By Nin Garcia |Staff Writer|
“This extraordinary spending on top executives just demonstrates more misplaced priorities by the CSU administration,” said State Senator Leland Yee.
According to news10.net, CSU campuses have spent more than two million over the past ten years remodeling the presidential homes of eight universities. At least half of that spending came from state funding sources, excluding annual maintenance and repairs.
Yee said it amazes him how university presidents can claim $300,000 to $500,000 yearly salaries to be inadequate, especially when campus presidents do not have to worry about basic bills including mortgage and utility costs.
The press release also mentioned that Cal Poly San Luis Obispo spent about $230,000 in 2011 on lighting replacements, kitchen upgrades, new wood flooring and more for it’s president’s house when the campus welcomed President Jeffrey Armstrong.
Cal Poly San Luis Obispo has spent more money on remodeling for it’s on campus presidential home than any other campus in the past ten years. The projects that were performed since 2004 have cost Cal Poly $831,000, and 99 percent of that came from state funding.
“I didn’t realize it was that much money. There were some people who felt like maybe it costs that much to refurbish. The problem is, it’s just so disjointed from the budget realities that it’s hard to fathom that we’re spending these kinds of monies on things that aren’t paying for classes for our students or going to hire faculty to teach the classes,” stated president of Cal Poly San Luis Obispo faculty union chapter Glen Thorncroft.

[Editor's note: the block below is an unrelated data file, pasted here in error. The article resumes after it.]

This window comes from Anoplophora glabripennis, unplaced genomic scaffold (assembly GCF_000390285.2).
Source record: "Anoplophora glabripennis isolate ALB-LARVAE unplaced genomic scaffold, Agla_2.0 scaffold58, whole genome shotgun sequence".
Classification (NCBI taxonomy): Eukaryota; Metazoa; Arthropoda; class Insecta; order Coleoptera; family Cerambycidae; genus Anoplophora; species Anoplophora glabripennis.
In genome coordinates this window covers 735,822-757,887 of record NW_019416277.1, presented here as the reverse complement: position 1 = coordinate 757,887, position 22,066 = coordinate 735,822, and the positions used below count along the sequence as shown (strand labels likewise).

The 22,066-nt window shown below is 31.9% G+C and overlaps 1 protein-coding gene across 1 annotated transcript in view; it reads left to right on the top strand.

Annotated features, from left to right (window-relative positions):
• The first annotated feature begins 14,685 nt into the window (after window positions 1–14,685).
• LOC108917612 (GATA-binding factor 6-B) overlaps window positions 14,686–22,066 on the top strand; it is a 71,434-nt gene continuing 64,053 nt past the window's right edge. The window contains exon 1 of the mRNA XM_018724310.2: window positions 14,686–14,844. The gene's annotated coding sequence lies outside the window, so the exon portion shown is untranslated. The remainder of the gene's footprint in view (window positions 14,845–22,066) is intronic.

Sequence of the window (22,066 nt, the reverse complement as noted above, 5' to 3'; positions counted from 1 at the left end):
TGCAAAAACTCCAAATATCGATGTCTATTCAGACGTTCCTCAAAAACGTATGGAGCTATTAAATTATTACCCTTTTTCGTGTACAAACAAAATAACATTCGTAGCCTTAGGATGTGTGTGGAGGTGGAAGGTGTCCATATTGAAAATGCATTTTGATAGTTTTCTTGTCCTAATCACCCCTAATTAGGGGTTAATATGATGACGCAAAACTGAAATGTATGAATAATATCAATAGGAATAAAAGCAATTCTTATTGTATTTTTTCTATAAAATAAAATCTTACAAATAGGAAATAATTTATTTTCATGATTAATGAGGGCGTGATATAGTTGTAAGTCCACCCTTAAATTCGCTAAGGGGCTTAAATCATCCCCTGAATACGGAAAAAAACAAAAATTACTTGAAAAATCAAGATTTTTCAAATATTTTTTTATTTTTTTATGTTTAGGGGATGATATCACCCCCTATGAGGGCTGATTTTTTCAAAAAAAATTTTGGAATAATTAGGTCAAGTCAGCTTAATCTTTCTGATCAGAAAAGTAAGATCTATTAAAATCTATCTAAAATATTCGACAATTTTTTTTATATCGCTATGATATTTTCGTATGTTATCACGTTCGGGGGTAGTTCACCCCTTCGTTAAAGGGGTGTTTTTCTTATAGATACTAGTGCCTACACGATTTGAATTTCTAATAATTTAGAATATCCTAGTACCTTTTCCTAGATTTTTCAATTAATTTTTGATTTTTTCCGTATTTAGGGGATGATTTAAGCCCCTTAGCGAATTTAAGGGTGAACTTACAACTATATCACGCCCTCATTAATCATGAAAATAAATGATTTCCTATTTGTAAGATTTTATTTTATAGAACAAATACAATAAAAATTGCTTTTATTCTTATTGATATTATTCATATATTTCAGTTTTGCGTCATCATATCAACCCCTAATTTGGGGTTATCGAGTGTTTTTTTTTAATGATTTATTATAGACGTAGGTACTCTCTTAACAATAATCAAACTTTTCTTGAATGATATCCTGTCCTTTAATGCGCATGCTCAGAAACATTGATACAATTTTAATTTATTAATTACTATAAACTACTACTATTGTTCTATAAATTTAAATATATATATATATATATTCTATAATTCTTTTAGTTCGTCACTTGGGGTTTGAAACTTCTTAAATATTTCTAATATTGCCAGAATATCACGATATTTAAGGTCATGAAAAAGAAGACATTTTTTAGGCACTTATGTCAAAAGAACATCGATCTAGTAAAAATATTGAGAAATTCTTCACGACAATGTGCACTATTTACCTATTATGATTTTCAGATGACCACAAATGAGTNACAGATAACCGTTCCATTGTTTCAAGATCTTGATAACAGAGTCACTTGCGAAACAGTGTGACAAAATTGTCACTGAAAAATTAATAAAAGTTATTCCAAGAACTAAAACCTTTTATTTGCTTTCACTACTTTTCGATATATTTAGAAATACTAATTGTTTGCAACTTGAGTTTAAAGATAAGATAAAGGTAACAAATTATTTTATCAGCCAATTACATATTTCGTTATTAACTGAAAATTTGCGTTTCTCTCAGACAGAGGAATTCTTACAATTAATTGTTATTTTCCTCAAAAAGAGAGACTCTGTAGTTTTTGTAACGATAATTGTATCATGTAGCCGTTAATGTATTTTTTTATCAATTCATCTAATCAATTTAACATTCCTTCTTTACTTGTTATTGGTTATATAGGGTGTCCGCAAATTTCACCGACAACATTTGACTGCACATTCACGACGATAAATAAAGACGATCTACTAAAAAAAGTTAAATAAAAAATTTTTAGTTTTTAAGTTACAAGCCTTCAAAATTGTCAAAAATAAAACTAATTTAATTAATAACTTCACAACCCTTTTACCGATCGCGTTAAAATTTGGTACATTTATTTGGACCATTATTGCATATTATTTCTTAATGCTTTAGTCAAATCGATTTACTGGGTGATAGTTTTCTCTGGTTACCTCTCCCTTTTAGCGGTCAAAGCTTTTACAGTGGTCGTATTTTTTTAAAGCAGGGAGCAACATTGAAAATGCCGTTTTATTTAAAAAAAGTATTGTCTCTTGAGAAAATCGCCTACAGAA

Not all presidential residence renovations are created equal. Cal Poly Pomona spent about $26,000 to renovate the kitchen, including new appliances, at the Manor House, a historical four-bedroom home on campus that was built in 1926.
After President F. King Alexander came into Cal State Long Beach, the university spent $68,000 in his home improvements. Alexander has since donated $43,500 to the Miller House Fund, officials said.
However, CSU Fullerton gives evidence that they needed to renovate the historic El Dorado Ranch. Earlier this month CSU provided incoming President Mildred Garcia with $300,000 to remodel to the her new home (the El Darodo Ranch).
According to baycitzen.org, the amount of money used to refurbish these homes are not standard for every new CSU president.
California Maritime Academy President William Eisenhardt saw no major remodeling projects when he arrived at his new home on the Vallejo campus.
“It is no wonder that many of our students are forced to attend college out of state. Rather than cut back on ensuring administrators live like the Kardashians, the Trustees raise tuition on students. As we consider the CSU’s budget, I urge my colleagues to no longer send CSU a blank check. We should freeze all spending on executive salaries, benefits, and extravagant expenses,” said Yee.
Last month, Yee’s bill to stop executive pay hikes using state or foundation funds during bad budget years or when student fees increase, fell one vote short of passing in the Senate Education Committee.